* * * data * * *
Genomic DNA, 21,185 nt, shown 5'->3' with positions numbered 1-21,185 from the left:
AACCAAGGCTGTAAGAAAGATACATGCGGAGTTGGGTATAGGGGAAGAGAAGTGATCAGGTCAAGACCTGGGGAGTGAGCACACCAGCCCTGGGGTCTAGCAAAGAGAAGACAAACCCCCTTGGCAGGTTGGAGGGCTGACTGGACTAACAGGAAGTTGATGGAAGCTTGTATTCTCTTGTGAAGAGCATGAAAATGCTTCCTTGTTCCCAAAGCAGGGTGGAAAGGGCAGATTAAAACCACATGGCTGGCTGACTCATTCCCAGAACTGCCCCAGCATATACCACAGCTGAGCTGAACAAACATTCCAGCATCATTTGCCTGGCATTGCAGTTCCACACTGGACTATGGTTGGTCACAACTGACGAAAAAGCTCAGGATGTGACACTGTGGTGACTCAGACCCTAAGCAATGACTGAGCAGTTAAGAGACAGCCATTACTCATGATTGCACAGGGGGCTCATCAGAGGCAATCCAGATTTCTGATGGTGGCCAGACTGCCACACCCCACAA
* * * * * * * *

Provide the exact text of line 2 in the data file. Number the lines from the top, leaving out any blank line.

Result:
AACCAAGGCTGTAAGAAAGATACATGCGGAGTTGGGTATAGGGGAAGAGAAGTGATCAGGTCAAGACCTGGGGAGTGAGCACACCAGCCCTGGGGTCTAGCAAAGAGAAGACAAACCCCCTTGGCAGGTTGGAGGGCTGACTGGACTAACAGGAAGTTGATGGAAGCTTGTATTCTCTTGTGAAGAGCATGAAAATGCTTCCTTGTTCCCAAAGCAGGGTGGAAAGGGCAGATTAAAACCACATGGCTGGCTGACTCATTCCCAGAACTGCCCCAGCATATACCACAGCTGAGCTGAACAAACATTCCAGCATCATTTGCCTGGCATTGCAGTTCCACACTGGACTATGGTTGGTCACAACTGACGAAAAAGCTCAGGATGTGACACTGTGGTGACTCAGACCCTAAGCAATGACTGAGCAGTTAAGAGACAGCCATTACTCATGATTGCACAGGGGGCTCATCAGAGGCAATCCAGATTTCTGATGGTGGCCAGACTGCCACACCCCACAA